RSS Feeds
Another way to keep up is via RSS feeds. Paul Asadorian from the famed PaulDotCom has an extensive list to get you started. All you need to do is download the feeds and import them into your RSS news reader. So check that out also.

Well you can start off by always reading this blog to get your day started. Ok let's get back to reality. Bloggers is a good place to start. With regards to webcasts Sans has some very good ones. Check this out to whet your appetite.

There is a lot more that can be said on this topic. I am only scratching the surface here. Mubix has a much better list here.

These are just some of the resources that I have found useful.So check them out and feel free to share your own.

Additional resources

The Attack Of The AV

PC's running the popular McAfee VirusScan were brought down recently when the anti virus program began attacking core system files. Based on anecdotes the 'attack' appears to be caued when older VirsuScan engines install DAT 5664 which the anti virus giant pushed out within the last 36hours.

Affected systems then start to identify a wide variety of legitimate and frequently crucial system files as malware. According to this article files belonging to Microsoft Internet Explorer, drivers for Compaq computers and even the McAfee-associated file McScript.exe were being identified as a trojan called PWS!hv.aq.

I can only imagine what admins the world over are going through right now. Hopefully will get a lid on this situation ASAP.

Reputation-Based Security

Zulfikar Ramzan technical director and architect at Symantec recently spoke with CNET where he took the opportunity to outline the company's future plans.

Symantec has what they call the Symantec Community Watch program where customers submit data back to them about security events and related happenings on their system at any given moment in time. The submission of this data is void of human intervention. The program currently has well over 30 million participants.

The company plans to use this data in the next version of its Norton Antivurs 2010 product. Accroding to Ramzan this new approach dubbed reputation based security is really about looking at a much wider spectrum of machines to make a much more informed decision about what one file is doing.

This approach is in stark contrast to to what currently exists where a blacklist or a white list is used. This approach essentially looks for files you are either know are bad as in the case of a blacklist. Or files known to be good as in the case of a whitelist. Both these approaches neglect what happens in the middle. And so reputation based security is geared towards addressing that.

This is an interesting approach. However I am sure the bad guys will find a way around it.
We'll see.

Thursday, July 2, 2009

Mozilla will issue security fixes for Firefox3.5

Wow that was quick!!! Mozilla which just released the latest version of its Firefox browser on Tuesday is already planning to release web security fixes for bugs in Firefox3.5 according to ComputerWorld.com

The company essentially plans to fix at least three bugs and what it calls "topcrashes". Some interesting things to note about this version is that it includes tools for controlling private data, including a private browsing mode(hmmm that's interesting )

In its first 36 hours it was downloaded 6.5 million times.

Have You Ever Been Tempted By The Lure Of The DarkSide?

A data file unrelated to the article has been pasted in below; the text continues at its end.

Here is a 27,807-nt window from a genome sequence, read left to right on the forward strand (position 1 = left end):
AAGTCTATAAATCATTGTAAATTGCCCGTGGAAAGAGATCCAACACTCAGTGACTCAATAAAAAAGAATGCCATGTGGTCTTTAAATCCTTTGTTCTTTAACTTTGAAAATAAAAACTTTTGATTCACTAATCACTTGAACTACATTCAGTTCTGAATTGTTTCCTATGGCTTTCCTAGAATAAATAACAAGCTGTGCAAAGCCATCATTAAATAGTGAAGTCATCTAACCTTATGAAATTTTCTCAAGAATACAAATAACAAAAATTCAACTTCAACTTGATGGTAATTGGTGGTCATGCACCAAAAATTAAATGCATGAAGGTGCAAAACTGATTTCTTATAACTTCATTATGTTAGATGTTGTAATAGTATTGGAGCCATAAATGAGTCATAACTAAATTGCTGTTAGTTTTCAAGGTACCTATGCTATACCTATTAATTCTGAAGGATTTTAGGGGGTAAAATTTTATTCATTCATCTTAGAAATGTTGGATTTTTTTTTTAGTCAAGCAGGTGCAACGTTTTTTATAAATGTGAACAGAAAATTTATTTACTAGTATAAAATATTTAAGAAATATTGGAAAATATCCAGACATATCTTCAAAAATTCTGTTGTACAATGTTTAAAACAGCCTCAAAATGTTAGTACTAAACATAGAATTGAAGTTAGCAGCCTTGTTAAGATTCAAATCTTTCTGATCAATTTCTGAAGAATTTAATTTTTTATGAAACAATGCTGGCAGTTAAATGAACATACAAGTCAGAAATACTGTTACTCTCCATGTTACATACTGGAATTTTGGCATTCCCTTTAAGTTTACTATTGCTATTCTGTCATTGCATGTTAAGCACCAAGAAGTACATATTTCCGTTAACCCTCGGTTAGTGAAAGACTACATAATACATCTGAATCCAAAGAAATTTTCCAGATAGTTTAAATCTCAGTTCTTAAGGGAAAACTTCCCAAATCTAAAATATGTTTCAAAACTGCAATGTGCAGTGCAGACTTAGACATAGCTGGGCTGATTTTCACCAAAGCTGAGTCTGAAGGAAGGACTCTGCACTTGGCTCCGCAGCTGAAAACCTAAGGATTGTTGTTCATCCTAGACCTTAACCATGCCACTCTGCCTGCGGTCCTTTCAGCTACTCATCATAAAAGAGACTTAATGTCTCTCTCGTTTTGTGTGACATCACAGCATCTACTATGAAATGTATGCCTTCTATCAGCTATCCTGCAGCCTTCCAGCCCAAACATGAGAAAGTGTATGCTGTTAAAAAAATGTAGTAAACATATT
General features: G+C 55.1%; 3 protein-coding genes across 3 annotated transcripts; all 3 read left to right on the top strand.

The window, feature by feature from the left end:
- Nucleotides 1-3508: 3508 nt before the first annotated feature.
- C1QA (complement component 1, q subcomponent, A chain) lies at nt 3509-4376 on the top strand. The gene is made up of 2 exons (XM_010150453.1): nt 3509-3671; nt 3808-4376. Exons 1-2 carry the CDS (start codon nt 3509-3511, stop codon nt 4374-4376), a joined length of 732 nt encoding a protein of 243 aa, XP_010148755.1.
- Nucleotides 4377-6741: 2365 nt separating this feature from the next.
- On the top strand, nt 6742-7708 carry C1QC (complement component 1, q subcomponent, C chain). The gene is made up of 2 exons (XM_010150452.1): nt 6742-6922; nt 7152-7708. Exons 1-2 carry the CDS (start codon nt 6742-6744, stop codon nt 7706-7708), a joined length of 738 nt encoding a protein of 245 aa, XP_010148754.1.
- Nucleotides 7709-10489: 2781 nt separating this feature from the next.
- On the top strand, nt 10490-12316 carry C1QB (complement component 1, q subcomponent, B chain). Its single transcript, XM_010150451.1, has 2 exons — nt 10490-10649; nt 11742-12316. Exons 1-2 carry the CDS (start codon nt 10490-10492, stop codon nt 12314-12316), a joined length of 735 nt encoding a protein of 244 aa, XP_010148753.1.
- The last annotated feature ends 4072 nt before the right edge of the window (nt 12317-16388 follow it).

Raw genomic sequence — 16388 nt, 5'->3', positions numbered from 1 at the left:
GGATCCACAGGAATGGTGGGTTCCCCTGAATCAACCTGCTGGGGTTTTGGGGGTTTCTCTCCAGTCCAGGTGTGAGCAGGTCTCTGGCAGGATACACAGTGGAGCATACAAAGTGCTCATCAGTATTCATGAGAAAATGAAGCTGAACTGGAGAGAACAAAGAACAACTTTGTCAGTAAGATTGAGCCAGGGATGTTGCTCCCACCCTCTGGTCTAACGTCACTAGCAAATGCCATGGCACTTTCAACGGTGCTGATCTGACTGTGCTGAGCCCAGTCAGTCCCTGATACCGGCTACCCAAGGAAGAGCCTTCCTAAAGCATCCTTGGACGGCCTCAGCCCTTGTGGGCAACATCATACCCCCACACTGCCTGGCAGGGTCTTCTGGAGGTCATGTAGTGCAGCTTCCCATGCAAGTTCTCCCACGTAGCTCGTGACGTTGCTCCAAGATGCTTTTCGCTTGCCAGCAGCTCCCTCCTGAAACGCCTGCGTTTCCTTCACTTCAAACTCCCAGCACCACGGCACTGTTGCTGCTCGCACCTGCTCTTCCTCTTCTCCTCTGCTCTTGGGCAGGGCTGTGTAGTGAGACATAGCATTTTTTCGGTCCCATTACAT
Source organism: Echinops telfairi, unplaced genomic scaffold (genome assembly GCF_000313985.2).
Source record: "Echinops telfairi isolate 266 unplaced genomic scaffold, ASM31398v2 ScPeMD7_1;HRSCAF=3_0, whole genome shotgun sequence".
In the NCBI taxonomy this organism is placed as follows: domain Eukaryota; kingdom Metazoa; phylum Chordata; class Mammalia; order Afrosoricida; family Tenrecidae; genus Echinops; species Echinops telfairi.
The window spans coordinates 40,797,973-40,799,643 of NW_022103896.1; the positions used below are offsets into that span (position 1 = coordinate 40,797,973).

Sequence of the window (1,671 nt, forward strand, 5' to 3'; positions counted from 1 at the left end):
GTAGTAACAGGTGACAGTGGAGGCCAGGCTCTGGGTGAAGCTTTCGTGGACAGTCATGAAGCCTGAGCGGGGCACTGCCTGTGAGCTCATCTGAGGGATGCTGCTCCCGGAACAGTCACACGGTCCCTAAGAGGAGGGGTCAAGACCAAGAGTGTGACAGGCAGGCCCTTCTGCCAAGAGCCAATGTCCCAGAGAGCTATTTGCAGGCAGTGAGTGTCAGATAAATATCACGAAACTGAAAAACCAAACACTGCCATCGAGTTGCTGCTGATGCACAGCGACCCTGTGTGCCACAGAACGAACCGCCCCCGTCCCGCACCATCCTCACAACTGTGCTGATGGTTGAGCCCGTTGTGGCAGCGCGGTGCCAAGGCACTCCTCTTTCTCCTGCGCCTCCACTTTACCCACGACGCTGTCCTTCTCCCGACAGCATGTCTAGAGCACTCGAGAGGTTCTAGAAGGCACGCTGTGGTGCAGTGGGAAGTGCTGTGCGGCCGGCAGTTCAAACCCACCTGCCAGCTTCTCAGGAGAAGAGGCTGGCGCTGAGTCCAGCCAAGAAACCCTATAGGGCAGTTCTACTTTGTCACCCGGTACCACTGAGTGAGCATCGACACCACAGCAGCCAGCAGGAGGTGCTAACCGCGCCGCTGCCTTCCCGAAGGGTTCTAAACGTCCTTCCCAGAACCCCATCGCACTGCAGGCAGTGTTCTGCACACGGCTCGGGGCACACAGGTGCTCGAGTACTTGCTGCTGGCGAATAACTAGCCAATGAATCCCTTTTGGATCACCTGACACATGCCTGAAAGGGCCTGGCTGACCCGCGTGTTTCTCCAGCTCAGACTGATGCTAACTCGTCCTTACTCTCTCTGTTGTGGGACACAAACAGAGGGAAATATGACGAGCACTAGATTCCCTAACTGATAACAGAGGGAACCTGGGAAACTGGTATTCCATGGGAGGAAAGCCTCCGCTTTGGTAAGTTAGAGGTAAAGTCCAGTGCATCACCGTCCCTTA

This story is a couple days old(in the world of IT a day is like a thousand years) but I still wanted to mention it. Max Ray Vision aka "Iceman" pleaded guilty on Monday to two counts of wire fraud stemming from the theft of approximately 2 million credit card numbers(yes you read that right!!!) and $86 million in alleged fraudulent purchases. WOW!!!! Just WOW!!!!!!!

Vision was a security consultant before he got arrested. So I guess the lure of going to the DarkSide got the better of him. In commenting on the incident FBI agent J.Keith Mularski who spent two years undercover infiltrating a group of cyber scammers who bought and sold stolen credit cards says that some guys simply allow their curiosity to get the better of them. And in the end find themselves going down that dark path.

How many of you guys who are currently employed in the INFOSEC industry have ever entertained the thought of going to the Dark Side? You have all the required skills. You have all the tools? And to cap it all off we are in the midst of a Global recession. So why not?

It isn't worth it. I say use your skills for the good of society and the cyberworld.

Vision now faces up to 60 years in prison when he is sentenced in October.

Wednesday, July 1, 2009

Securing That Shiny New PC

So you just unpacked that brand new shiny pc and fired her up. And you are anxious to hit up your favorite social networking site. At this point security considerations may be the farthest thing from your mind. In fact you may not even be concerned with security at all.

Well with attackers focusing a lot more on the end user(that's you) you need to take a more proactive approach towards security. Bill Brenner has a nice article on securing that new pc.

He recommends taking the following steps:
  1. Uninstall Stuff You Don't Need
  2. Install Firefox
  3. Install NoScript and other Firefox add-ons
  4. Search for all needed Windows patches
  5. Customize your AV/firewall package

5 Steps to Secure a New PC

Security,Group Size, and the Human Brain

I wonder if this is why I can't seem to remember the names of some of my co-workers. Based on the findings of primatologists Robin Dunbar, 150 is the cognitive limit to the number of people a human brain can maintain a coherent social relationship with.

Security, Group Size, and the Human Brain

Juniper pulls researcher's Black Hat ATM talk

I was not planning to attend the conference but I still find this story very interesting. The talk I gather was pulled because the affected ATM maker(Diebold probably?) raised concerns that it would not be able to fix the flaw in time. Give me a break!

I don't know how true that is but chances are they very much knew about it and decided not to do anything. Or better yet take an ETERNITY to address the flaw. And so if that is indeed true then I believe that research as important as this should be made available to the public in order to advance the state of security.